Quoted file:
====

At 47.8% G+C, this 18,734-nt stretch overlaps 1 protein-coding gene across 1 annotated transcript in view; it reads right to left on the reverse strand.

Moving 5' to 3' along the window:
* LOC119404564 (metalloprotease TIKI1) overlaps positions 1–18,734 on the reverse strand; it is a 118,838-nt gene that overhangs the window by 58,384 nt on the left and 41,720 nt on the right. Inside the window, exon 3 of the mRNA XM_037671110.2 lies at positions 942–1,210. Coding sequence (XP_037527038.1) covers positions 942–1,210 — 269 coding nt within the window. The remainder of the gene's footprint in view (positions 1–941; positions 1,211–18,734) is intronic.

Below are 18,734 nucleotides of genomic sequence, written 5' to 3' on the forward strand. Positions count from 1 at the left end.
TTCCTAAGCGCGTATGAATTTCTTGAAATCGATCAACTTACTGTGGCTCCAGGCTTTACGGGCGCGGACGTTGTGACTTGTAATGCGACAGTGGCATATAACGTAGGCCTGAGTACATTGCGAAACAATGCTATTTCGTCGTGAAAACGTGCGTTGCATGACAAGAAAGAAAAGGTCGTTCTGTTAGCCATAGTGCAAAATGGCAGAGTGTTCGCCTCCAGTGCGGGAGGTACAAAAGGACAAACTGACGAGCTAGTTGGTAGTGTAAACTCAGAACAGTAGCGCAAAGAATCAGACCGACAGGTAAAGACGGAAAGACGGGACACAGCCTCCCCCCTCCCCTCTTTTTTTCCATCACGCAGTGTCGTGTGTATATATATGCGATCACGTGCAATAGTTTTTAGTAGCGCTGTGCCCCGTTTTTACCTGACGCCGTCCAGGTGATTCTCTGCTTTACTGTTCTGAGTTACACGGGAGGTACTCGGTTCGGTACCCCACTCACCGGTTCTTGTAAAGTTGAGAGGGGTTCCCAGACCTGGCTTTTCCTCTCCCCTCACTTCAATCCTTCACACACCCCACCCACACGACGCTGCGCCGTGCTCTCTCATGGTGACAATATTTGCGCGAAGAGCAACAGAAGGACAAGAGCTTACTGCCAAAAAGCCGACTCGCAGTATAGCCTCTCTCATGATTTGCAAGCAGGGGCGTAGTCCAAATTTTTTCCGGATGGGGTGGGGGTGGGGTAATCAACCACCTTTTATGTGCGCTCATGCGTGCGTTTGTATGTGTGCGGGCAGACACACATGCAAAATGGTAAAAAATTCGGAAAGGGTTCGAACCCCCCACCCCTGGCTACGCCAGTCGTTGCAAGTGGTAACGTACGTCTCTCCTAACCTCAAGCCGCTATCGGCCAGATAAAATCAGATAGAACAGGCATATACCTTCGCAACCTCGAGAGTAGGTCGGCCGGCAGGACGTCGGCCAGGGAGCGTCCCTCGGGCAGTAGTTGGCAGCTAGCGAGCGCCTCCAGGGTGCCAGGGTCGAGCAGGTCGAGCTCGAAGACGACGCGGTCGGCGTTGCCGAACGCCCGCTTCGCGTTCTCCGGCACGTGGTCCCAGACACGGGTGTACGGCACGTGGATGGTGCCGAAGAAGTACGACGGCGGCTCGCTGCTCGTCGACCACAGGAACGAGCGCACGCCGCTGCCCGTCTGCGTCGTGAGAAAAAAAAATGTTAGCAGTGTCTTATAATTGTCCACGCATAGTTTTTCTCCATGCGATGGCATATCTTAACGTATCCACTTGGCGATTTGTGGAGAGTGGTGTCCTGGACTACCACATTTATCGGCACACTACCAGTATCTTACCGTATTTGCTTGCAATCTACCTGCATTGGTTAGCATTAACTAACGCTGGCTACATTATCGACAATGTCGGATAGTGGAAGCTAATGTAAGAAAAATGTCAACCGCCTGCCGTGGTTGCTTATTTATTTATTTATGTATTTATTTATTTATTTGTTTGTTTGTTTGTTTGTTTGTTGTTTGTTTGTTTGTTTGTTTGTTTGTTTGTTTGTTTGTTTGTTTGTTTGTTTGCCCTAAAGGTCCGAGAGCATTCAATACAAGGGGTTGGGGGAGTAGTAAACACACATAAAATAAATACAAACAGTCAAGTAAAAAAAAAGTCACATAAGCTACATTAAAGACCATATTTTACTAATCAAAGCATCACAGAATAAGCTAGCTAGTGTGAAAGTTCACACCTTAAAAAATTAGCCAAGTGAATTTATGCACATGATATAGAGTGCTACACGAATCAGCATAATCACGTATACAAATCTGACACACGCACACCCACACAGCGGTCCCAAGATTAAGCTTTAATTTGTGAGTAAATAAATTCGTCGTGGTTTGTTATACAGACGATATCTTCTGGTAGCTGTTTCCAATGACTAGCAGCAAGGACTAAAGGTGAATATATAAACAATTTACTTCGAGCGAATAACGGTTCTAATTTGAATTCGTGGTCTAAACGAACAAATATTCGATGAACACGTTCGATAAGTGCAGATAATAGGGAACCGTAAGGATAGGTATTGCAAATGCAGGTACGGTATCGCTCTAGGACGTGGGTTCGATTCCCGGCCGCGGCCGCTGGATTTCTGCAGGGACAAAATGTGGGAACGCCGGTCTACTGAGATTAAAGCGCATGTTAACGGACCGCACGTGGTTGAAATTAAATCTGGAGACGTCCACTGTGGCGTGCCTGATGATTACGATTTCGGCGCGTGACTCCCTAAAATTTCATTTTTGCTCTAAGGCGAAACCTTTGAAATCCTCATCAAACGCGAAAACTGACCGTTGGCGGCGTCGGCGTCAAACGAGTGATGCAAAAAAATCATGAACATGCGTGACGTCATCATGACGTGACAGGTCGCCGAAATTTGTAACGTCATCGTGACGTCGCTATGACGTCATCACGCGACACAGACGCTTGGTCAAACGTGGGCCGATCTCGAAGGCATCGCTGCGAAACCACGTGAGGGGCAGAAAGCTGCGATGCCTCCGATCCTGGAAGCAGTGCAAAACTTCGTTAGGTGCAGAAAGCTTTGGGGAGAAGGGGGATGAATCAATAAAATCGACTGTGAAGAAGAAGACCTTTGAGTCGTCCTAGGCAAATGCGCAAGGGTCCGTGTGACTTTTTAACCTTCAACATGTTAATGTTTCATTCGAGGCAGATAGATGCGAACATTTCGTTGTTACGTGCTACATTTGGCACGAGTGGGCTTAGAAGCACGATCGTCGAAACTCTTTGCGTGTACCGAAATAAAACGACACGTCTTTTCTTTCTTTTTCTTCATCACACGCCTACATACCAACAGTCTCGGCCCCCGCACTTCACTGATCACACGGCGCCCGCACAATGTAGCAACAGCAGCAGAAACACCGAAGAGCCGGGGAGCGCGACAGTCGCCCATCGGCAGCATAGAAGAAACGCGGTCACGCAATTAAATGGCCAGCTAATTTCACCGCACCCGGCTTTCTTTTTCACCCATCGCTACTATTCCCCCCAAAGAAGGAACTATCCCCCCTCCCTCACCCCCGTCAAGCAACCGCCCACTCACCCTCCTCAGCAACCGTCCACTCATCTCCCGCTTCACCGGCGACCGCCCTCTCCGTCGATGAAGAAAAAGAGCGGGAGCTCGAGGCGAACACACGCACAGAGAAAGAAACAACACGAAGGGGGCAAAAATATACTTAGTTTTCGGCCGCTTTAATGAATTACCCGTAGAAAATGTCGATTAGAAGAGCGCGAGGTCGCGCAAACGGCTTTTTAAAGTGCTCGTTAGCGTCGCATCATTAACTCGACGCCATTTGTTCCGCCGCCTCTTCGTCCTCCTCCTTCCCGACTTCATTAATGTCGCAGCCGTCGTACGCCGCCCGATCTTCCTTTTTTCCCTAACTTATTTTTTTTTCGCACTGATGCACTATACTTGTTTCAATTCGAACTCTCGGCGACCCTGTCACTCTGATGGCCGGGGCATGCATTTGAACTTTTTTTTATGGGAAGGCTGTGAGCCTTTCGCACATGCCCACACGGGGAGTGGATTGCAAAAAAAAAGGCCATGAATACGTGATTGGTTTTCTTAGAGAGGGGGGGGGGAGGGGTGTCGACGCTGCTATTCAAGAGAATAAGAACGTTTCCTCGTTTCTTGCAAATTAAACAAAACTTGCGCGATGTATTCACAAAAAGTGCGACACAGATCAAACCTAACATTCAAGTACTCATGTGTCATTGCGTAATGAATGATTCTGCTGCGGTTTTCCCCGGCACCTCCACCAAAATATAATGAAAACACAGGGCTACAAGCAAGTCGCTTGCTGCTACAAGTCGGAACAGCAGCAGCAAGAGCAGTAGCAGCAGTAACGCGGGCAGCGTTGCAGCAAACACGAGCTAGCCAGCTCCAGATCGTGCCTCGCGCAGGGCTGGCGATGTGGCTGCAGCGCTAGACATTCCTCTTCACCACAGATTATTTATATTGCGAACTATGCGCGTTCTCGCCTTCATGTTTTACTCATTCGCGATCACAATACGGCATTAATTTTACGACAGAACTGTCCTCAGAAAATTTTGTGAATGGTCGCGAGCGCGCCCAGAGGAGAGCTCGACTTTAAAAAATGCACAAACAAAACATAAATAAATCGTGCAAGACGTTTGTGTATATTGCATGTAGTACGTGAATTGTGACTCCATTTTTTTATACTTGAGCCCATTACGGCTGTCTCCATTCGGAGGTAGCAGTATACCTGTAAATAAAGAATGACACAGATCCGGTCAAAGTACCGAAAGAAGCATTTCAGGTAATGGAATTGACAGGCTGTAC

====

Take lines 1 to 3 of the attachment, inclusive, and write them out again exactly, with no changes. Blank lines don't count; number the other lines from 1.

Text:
At 47.8% G+C, this 18,734-nt stretch overlaps 1 protein-coding gene across 1 annotated transcript in view; it reads right to left on the reverse strand.

Moving 5' to 3' along the window:
* LOC119404564 (metalloprotease TIKI1) overlaps positions 1–18,734 on the reverse strand; it is a 118,838-nt gene that overhangs the window by 58,384 nt on the left and 41,720 nt on the right. Inside the window, exon 3 of the mRNA XM_037671110.2 lies at positions 942–1,210. Coding sequence (XP_037527038.1) covers positions 942–1,210 — 269 coding nt within the window. The remainder of the gene's footprint in view (positions 1–941; positions 1,211–18,734) is intronic.